ANNAPOLIS, Md. (AP) — Janice Hayes-Williams doesn't forget easily, so she makes it a habit to remind others.
In 2007, the Annapolis City Council passed a bill apologizing for slavery. The legislation also called for a time of education in the last week of October.
But after four years without any observance, Hayes-Williams returned to the City Council to follow up on its pledge.
"I felt like that was no longer appropriate," she said. "The bill said the city would celebrate."
Her efforts led to another bill in 2011 forming the Annapolis Commission on Maryland's Constitution of 1864 and the Abolishment of Slavery.
Since then Hayes-Williams — the commission's chairwoman — has been on a mission to make sure the meaning of Nov. 1, 2014, isn't forgotten. On that date, Maryland will celebrate the sesquicentennial — the 150th anniversary — of the Maryland Constitution that put an end to slavery one year prior to complete national emancipation.
In coming months, Hayes-Williams will continue raising funds and searching for volunteers to pack the week before Nov. 1 with events. Organizers are slating lectures and theater performances. The weeklong series will conclude with a ball.
"She is so well-grounded both in her historical perspective and the social network of the community, there's no one better to lead that effort than Janice," said Lisa Craig, Annapolis' chief of historic preservation.
Hayes-Williams is an Annapolis native and descendent of slaves and free Blacks who lived in the area before the American Revolution. She has contributed to publications and leads an African-American walking tour in the city.
More than seven months ago, Hayes-Williams was one of about 10 citizens to testify before the state Senate on designating Nov. 1 as Maryland's emancipation day. Gov. Martin O'Malley signed the bill into law.
On Nov. 1, 2013, the city and state celebrated the first Maryland Emancipation Day with an event featuring a Frederick Douglass re-enactor.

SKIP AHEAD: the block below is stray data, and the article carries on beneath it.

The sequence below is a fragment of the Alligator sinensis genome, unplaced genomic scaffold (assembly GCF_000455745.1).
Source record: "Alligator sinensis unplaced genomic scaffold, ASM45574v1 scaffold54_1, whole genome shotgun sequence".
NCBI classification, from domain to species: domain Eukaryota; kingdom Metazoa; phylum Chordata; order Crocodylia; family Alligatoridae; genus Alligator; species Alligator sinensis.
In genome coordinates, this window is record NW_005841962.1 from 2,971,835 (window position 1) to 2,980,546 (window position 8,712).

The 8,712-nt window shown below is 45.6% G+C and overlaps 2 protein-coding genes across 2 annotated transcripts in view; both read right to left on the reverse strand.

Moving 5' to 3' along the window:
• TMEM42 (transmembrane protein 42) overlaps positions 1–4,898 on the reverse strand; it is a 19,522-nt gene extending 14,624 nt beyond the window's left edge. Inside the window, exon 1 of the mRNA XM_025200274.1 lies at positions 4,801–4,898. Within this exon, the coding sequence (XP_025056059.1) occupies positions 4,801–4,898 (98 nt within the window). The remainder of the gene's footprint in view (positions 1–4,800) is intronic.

Hayes-Williams' preparations for the 150th anniversary will require outreach to the hospitality industry as well as educating residents on the significance of the event.
The commission is seeking $10,000 in private funds and hopes that can be doubled with a $10,000 matching grant from the City of Annapolis. Last year, the commission raised $6,000 and received $7,500 from the city. While that money has already been spent, Hayes-Williams said the group has financial commitments from previous supporters.
The goal is that the sesquicentennial will be recognized statewide, not just in Annapolis, Craig said.
Prior to the 1864 Maryland Constitution, the state's population was almost evenly divided between the free and the enslaved. Abolition nearly didn't pass. In the first round, it failed by about 2,000 votes. Anne Arundel County did not favor the new constitution, with only 281 supporting it and 1,360 against.
Maryland officials then encouraged Union soldiers to cast their votes, which tilted the numbers in favor of passage. The amended constitution was upheld by a 375-vote majority.
"Even though it's emancipation from slavery, this is the celebration of all of us," Hayes-Williams said.
Information from: The Capital of Annapolis, Md., http://capitalgazette.com
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